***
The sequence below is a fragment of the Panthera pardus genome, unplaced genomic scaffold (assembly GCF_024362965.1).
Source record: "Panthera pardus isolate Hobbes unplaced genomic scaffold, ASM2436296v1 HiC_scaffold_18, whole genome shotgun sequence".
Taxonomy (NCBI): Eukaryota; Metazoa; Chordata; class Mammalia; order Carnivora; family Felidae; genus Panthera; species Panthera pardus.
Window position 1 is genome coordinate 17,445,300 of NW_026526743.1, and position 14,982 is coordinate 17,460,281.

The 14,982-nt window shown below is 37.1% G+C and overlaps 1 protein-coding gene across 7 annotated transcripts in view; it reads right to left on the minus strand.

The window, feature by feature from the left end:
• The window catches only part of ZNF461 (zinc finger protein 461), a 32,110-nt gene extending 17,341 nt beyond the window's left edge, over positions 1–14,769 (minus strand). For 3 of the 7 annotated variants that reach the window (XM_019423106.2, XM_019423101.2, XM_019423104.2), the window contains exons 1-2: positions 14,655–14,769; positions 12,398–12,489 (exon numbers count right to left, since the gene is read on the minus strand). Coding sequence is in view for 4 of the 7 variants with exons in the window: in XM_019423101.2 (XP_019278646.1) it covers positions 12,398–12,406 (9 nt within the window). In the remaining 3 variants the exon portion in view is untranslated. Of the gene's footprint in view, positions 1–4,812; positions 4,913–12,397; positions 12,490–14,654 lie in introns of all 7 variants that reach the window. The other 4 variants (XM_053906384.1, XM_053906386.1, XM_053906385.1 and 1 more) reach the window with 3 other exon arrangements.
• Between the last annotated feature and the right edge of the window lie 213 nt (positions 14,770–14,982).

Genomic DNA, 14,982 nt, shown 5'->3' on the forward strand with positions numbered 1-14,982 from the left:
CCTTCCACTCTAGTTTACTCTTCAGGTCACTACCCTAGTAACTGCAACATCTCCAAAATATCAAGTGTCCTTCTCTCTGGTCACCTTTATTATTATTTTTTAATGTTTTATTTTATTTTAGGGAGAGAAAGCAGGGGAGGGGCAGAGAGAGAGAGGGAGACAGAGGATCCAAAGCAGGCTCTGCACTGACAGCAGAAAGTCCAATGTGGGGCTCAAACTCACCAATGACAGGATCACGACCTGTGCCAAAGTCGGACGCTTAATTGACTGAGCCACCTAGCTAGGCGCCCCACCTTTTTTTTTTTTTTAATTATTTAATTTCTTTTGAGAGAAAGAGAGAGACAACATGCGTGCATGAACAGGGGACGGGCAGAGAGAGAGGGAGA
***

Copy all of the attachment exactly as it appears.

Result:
The sequence below is a fragment of the Panthera pardus genome, unplaced genomic scaffold (assembly GCF_024362965.1).
Source record: "Panthera pardus isolate Hobbes unplaced genomic scaffold, ASM2436296v1 HiC_scaffold_18, whole genome shotgun sequence".
Taxonomy (NCBI): Eukaryota; Metazoa; Chordata; class Mammalia; order Carnivora; family Felidae; genus Panthera; species Panthera pardus.
Window position 1 is genome coordinate 17,445,300 of NW_026526743.1, and position 14,982 is coordinate 17,460,281.

The 14,982-nt window shown below is 37.1% G+C and overlaps 1 protein-coding gene across 7 annotated transcripts in view; it reads right to left on the minus strand.

The window, feature by feature from the left end:
• The window catches only part of ZNF461 (zinc finger protein 461), a 32,110-nt gene extending 17,341 nt beyond the window's left edge, over positions 1–14,769 (minus strand). For 3 of the 7 annotated variants that reach the window (XM_019423106.2, XM_019423101.2, XM_019423104.2), the window contains exons 1-2: positions 14,655–14,769; positions 12,398–12,489 (exon numbers count right to left, since the gene is read on the minus strand). Coding sequence is in view for 4 of the 7 variants with exons in the window: in XM_019423101.2 (XP_019278646.1) it covers positions 12,398–12,406 (9 nt within the window). In the remaining 3 variants the exon portion in view is untranslated. Of the gene's footprint in view, positions 1–4,812; positions 4,913–12,397; positions 12,490–14,654 lie in introns of all 7 variants that reach the window. The other 4 variants (XM_053906384.1, XM_053906386.1, XM_053906385.1 and 1 more) reach the window with 3 other exon arrangements.
• Between the last annotated feature and the right edge of the window lie 213 nt (positions 14,770–14,982).

Genomic DNA, 14,982 nt, shown 5'->3' on the forward strand with positions numbered 1-14,982 from the left:
CCTTCCACTCTAGTTTACTCTTCAGGTCACTACCCTAGTAACTGCAACATCTCCAAAATATCAAGTGTCCTTCTCTCTGGTCACCTTTATTATTATTTTTTAATGTTTTATTTTATTTTAGGGAGAGAAAGCAGGGGAGGGGCAGAGAGAGAGAGGGAGACAGAGGATCCAAAGCAGGCTCTGCACTGACAGCAGAAAGTCCAATGTGGGGCTCAAACTCACCAATGACAGGATCACGACCTGTGCCAAAGTCGGACGCTTAATTGACTGAGCCACCTAGCTAGGCGCCCCACCTTTTTTTTTTTTTTAATTATTTAATTTCTTTTGAGAGAAAGAGAGAGACAACATGCGTGCATGAACAGGGGACGGGCAGAGAGAGAGGGAGA